Gulfstream G650 Marks Aviation History With Flight Control System


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Gulfstream G650 Marks Aviation History With Flight Control System

By Daniel Baxter

January 13, 2011 - Gulfstream Aerospace Corp. test pilots and flight-test  engineers recently made business-aviation history when they flew the Gulfstream G650 flight-test aircraft for the first time using only an electrically powered, fly-by-wire backup flight-control actuation system. 

Gulfstream?s Serial Number (S/N) 6001 flew for a total of 3 hours and 33 minutes on Dec. 21, 2010. Test pilots Jake Howard and Gary Freeman along with flight-test engineers Bill Osborne and Nathaniel Rutland evaluated the fly-by-wire system in electric backup actuation mode for 2 hours and 20 minutes of the flight, performing five landings with the backup system engaged. 

?The system performed flawlessly,? said Pres Henne, senior vice president, Programs, Engineering and Test, Gulfstream. ?There was no difference in handling qualities between the electrically and hydraulically powered modes.? 

?It flew so well that unless pilots were told they were in backup actuation mode I don?t think they would notice,? said test pilot Freeman. Typically, fly-by-wire uses a third hydraulic system to provide redundancy in the event of a dual hydraulic system failure. However, Gulfstream?s fly-by-wire architecture uses electric backup hydraulic actuators (EBHA): electrically controlled actuators that are primarily hydraulically powered but offer electric power as a backup. A self-contained hydraulic reservoir and motor pump allow full operation should hydraulic loss occur.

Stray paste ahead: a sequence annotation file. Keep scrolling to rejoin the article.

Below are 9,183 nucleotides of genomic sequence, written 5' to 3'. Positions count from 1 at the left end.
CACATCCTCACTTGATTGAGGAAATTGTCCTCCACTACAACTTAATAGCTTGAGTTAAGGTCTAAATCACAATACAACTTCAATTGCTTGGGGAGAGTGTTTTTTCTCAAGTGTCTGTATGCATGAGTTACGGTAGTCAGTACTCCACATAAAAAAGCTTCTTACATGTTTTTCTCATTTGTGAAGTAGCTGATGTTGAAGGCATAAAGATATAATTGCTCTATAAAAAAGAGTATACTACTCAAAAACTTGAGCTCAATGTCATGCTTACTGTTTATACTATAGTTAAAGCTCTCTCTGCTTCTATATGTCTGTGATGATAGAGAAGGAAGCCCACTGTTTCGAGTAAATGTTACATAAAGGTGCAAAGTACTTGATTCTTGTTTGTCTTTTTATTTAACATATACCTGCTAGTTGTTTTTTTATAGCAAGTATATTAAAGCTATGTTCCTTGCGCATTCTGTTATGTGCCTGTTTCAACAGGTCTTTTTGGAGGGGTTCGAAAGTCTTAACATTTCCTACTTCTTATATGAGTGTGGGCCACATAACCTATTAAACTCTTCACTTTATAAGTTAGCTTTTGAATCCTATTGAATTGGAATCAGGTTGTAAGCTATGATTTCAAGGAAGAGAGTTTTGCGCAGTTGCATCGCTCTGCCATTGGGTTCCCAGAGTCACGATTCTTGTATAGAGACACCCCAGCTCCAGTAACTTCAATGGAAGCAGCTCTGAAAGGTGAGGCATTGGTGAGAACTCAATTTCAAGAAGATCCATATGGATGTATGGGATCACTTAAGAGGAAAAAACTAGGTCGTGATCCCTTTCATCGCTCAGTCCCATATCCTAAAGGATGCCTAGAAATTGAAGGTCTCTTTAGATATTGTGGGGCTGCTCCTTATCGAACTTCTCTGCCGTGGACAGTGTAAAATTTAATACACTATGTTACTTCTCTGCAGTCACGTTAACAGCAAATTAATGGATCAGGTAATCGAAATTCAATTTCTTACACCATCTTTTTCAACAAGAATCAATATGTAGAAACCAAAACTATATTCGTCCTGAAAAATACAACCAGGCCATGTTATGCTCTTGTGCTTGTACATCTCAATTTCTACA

The G650 has an EBHA at every primary control surface (elevator, rudder and aileron) as well as the outboard spoiler. These provide enhanced safety and aircraft availability because of the two different power sources. The self-contained actuators also offer an advantage following extremely rare failure scenarios, such as a rotor burst. 

The Dec. 21 G650 flight began with evaluating the electric backup-mode handling qualities in one axis and then progressed to full evaluations in all axes (pitch, roll and yaw). The test conditions consisted of all flap settings at 10,000 feet for speeds ranging from 1.13 reference stall speed (VSR) to maximum flap extended speed (VFe).


Cruise configurations were evaluated at FL280, FL350 and FL450 and the full speed spectrum. The pilots also initiated an emergency descent profile from FL450 to FL250. Additionally, they evaluated handling qualities in the landing configuration by making multiple offset approaches at Brunswick Golden Isles Airport in Brunswick, Ga. 

Gulfstream Aerospace Corporation, a wholly owned subsidiary of General Dynamics, designs, develops, manufactures, markets, services and supports the world?s most technologically advanced business-jet aircraft. Gulfstream has produced more than 1,900 aircraft for customers around the world since 1958.

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